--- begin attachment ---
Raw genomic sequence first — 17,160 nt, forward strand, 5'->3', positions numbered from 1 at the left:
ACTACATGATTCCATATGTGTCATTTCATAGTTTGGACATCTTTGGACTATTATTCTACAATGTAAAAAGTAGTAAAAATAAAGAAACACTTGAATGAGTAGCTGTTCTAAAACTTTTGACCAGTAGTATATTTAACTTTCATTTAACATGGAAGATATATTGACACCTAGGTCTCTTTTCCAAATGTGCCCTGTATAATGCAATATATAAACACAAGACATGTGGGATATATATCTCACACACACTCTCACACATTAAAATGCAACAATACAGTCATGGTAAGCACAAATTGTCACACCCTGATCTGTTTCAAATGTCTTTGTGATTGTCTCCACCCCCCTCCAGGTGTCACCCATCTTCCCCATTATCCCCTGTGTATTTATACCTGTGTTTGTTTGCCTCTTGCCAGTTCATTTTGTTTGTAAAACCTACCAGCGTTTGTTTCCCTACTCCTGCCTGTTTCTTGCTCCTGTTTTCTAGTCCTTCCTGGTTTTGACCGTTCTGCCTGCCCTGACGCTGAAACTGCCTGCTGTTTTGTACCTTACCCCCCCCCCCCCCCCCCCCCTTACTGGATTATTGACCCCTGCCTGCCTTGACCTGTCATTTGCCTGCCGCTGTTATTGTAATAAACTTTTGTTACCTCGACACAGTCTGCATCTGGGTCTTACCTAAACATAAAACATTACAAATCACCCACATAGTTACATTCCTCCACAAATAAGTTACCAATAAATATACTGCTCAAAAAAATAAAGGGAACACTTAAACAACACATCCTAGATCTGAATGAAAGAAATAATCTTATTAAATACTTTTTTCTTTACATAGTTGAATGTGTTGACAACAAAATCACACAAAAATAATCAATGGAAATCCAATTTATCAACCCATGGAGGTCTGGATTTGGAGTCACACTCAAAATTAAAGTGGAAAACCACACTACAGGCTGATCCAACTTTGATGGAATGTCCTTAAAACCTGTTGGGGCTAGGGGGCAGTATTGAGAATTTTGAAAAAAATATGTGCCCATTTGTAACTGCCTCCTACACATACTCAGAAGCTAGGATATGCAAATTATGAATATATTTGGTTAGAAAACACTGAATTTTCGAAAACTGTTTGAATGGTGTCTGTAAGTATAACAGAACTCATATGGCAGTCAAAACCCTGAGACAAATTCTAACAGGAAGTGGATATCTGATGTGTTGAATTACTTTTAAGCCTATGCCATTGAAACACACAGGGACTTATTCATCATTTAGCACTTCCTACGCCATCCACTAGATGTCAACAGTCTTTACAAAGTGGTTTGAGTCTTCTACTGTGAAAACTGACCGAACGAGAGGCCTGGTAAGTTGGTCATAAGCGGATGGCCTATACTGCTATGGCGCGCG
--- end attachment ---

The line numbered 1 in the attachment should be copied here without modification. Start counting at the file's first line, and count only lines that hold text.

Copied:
Raw genomic sequence first — 17,160 nt, forward strand, 5'->3', positions numbered from 1 at the left: